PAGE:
The Wizards and a future of risk

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You know what I’d be angling for, were I an NBA GM?

A boat. Because those guys make a lot of money and I want a boat.

I’d also be angling for the Washington Wizards’ 2014 and 2015 first rounders.

Getting future firsts is difficult in the NBA. NBA front offices take a lot of flak for their decisions, but in general, they understand that you never know what can happen and you want to hold onto those things. Most teams have a pretty good sense of what the future holds. But the Wizards? They seem like they understand what the future holds, but they’re just not considerably concerned with it. As long as they win now, that’s what matters.

The Wizards’ trade of Rashard Lewis and his buyout-able contract to clear cap space to New Orleans for Emeka Okafor and Trevor Ariza wasn’t a horrible move. There have been considerably worse trades made over the course of the past five years by other teams, and a few by the Wizards. A lot of it comes down to this: if you’re going to get nothing for Lewis, and then have to overpay with long-term contracts for veterans to move forward as a franchise, why not get something for Lewis and get contracts which have a shorter (but not expiring) shelf-life?

It’s a reasonable approach. It doesn’t mean that they can’t draft the best player available with the third pick. It doesn’t mean that they can’t move forward with the remaining young players that they have. It just means they didn’t give out money to veterans who would have wanted five-year deals. It does, however, mean that they are in win-now-while-building-for-the-future mode. That’s a popular approach right now. The Denver Nuggets are a great example of that. They can compete right now, make the playoffs, excel, but they’re also set to make a big move if one comes available. The Houston Rockets are right below them in that regard. So that’s kind of the approach. “Get better for the future while also getting the fanbase to appreciate you not being terrible.” That doesn’t sound so bad, right?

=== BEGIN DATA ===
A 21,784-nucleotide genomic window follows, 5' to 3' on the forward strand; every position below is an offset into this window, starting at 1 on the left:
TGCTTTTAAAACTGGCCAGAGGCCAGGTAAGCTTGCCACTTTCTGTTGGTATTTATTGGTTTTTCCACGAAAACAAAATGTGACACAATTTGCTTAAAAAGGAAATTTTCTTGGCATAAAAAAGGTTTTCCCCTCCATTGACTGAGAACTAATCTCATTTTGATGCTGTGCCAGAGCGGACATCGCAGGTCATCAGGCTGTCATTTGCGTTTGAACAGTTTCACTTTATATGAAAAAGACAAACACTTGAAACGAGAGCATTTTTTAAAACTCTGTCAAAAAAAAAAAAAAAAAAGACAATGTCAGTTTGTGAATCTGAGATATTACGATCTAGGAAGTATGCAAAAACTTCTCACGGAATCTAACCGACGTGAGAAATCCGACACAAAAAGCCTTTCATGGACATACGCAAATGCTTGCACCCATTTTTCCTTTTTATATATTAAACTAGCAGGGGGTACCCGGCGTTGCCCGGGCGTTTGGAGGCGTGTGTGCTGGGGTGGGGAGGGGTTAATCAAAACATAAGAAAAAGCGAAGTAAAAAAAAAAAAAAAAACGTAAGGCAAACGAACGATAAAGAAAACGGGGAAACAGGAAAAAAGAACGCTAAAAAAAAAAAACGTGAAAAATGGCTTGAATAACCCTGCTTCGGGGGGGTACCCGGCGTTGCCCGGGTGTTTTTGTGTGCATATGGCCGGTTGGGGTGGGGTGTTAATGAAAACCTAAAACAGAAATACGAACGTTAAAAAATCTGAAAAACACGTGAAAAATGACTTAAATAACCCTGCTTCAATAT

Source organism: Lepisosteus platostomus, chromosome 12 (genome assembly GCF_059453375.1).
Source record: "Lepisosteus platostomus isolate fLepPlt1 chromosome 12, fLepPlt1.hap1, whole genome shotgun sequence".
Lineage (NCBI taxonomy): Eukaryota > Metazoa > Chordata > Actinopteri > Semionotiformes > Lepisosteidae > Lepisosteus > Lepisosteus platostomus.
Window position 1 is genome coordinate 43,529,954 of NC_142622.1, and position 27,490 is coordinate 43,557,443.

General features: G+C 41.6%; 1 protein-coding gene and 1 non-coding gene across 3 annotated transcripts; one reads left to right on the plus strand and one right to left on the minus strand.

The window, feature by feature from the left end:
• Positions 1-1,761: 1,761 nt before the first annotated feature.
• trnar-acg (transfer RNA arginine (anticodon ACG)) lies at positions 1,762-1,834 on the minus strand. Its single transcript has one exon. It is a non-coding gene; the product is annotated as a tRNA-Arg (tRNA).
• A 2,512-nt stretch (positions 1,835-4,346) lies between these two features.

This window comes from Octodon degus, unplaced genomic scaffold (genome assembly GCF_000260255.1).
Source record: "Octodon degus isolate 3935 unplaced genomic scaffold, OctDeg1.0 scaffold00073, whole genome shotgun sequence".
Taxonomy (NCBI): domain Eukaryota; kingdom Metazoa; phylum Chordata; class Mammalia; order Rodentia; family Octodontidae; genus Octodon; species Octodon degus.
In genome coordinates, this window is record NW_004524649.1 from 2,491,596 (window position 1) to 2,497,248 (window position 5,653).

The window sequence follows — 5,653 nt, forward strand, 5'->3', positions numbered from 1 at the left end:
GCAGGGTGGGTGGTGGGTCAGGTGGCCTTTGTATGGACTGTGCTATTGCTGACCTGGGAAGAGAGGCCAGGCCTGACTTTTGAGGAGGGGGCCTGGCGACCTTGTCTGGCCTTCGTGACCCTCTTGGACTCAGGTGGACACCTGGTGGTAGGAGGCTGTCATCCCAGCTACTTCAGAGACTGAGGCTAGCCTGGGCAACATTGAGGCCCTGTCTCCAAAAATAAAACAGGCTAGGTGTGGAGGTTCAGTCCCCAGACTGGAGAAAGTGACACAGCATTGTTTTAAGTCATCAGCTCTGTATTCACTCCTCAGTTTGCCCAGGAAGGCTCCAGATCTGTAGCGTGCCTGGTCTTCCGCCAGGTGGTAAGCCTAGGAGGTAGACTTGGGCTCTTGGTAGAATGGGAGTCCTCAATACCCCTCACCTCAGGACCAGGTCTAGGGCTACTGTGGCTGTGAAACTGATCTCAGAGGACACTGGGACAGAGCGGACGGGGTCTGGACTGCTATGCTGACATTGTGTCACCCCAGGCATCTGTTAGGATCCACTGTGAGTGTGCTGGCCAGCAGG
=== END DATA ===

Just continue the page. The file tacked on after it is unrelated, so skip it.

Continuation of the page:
The problem is that the Nuggets have affixed themselves with players of high value and low-cost with younger assets on cheap deals while the Wizards have gone after veterans on big money with more miles on them. This isn’t building an exciting team that can also swing for the fences. It’s building a tolerable team that is just waiting to die. It’s a mix somewhere between the 2010 Bobcats and the 2012 Sixers.